Predicting The Design Of Pathogens DNA

Studying physics means that you get a good grasp of basic chemistry as well. Although there are many complicated exceptions that chemists specialise in and I would never claim to even begin to understand a fraction of all chemical knowledge there is something reassuring about physical chemistry; the way it can all be explained with interacting forces and electron movement and how inorganic chemistry follows the basic rule that everything must end in a lower energy state. When it comes to organic chemistry it begins to pass out of my understanding and by the time biochemistry is reached I am completely lost. It seems to me almost impossible to create the link between chemicals reacting and massive molecules with different reactions at different points along its chain with the ability to coil and move with the help of other molecules.

DNA spends most of its time moving itself into different configurations so that it can be copied, replicated, modified and checked by a vast array of proteins build for these purposes. Even though these processes are extremely complicated and intricate there is still a possibility for a holistic understanding by looking at the thermodynamics of the process, of course to do this some modelling is required. The model designed took a statistical approach to understanding the DNA behaviour by breaking the DNA down into a series of consecutive sets of 150 base pairs at a time.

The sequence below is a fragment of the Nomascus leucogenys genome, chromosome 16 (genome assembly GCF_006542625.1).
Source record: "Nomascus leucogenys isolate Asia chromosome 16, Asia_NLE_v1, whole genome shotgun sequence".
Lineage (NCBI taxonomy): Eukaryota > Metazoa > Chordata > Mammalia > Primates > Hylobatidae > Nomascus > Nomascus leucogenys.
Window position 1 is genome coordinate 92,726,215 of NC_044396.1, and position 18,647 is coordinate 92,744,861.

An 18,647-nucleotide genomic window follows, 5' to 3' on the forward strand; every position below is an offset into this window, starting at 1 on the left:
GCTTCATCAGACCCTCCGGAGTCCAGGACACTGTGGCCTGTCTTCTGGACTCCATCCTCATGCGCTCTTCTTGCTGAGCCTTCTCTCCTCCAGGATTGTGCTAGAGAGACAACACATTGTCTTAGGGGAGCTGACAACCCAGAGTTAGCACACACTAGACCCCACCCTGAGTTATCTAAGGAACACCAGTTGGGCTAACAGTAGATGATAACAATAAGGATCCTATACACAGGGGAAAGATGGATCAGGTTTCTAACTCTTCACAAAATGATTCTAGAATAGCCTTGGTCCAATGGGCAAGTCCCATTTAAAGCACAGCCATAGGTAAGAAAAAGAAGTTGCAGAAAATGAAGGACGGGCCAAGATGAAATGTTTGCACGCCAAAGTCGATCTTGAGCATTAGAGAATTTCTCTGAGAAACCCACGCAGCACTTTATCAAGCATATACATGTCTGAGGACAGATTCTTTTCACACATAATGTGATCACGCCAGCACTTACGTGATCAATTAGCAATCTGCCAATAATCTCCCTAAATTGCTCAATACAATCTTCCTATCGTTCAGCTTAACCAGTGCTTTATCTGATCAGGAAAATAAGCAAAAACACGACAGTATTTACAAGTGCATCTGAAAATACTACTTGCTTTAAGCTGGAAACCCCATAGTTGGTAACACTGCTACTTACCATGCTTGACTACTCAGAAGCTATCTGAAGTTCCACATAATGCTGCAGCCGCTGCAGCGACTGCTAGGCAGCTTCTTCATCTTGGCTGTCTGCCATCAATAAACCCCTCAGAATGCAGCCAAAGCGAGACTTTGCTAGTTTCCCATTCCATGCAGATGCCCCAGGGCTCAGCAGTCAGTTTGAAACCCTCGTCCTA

This model, and a set of prediction algorithms that came with it, were able to recreate the nucleotide formations at give temperatures and with given concentrations of base pairs. The DNA that was being and then compared to was that of bacteria as microbial DNA represents some of the simplest structures that DNA creates. By looking at the mechanical qualities of the bacteria DNA at with different volumes of guanine and cytosine and also how these qualities vary with bond enthalpy provides the data which can then be used to verify the veracity of the model. The study ends by roughly showing that the predictions made by this model can also be applied to that of other bacterium’s genomes. It is also possible that the algorithms generated could provide recommendation for various conditions to optimise the outcome of synthetic genetic experiments in the future.

Paper links: Superstatistical model of bacterial DNA architecture


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